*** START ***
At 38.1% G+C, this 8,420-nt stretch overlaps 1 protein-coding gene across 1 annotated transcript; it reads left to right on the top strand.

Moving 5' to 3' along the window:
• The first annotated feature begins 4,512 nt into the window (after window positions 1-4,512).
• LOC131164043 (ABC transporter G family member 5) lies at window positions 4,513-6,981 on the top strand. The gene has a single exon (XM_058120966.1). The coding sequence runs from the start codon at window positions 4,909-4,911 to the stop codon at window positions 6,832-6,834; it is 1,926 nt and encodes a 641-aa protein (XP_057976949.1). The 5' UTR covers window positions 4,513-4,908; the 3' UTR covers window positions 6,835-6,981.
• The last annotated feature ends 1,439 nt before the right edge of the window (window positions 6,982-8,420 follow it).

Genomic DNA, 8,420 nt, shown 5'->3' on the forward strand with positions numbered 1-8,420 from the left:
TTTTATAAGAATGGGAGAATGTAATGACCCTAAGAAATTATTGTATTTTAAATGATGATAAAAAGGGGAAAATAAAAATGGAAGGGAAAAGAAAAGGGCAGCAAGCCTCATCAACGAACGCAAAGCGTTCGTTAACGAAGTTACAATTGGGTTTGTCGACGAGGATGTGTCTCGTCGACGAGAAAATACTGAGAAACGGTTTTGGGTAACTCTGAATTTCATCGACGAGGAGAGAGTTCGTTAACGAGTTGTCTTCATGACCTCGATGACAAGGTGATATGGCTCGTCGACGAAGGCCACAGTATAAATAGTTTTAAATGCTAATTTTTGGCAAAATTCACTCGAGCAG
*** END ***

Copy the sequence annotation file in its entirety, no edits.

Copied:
At 38.1% G+C, this 8,420-nt stretch overlaps 1 protein-coding gene across 1 annotated transcript; it reads left to right on the top strand.

Moving 5' to 3' along the window:
• The first annotated feature begins 4,512 nt into the window (after window positions 1-4,512).
• LOC131164043 (ABC transporter G family member 5) lies at window positions 4,513-6,981 on the top strand. The gene has a single exon (XM_058120966.1). The coding sequence runs from the start codon at window positions 4,909-4,911 to the stop codon at window positions 6,832-6,834; it is 1,926 nt and encodes a 641-aa protein (XP_057976949.1). The 5' UTR covers window positions 4,513-4,908; the 3' UTR covers window positions 6,835-6,981.
• The last annotated feature ends 1,439 nt before the right edge of the window (window positions 6,982-8,420 follow it).

Genomic DNA, 8,420 nt, shown 5'->3' on the forward strand with positions numbered 1-8,420 from the left:
TTTTATAAGAATGGGAGAATGTAATGACCCTAAGAAATTATTGTATTTTAAATGATGATAAAAAGGGGAAAATAAAAATGGAAGGGAAAAGAAAAGGGCAGCAAGCCTCATCAACGAACGCAAAGCGTTCGTTAACGAAGTTACAATTGGGTTTGTCGACGAGGATGTGTCTCGTCGACGAGAAAATACTGAGAAACGGTTTTGGGTAACTCTGAATTTCATCGACGAGGAGAGAGTTCGTTAACGAGTTGTCTTCATGACCTCGATGACAAGGTGATATGGCTCGTCGACGAAGGCCACAGTATAAATAGTTTTAAATGCTAATTTTTGGCAAAATTCACTCGAGCAG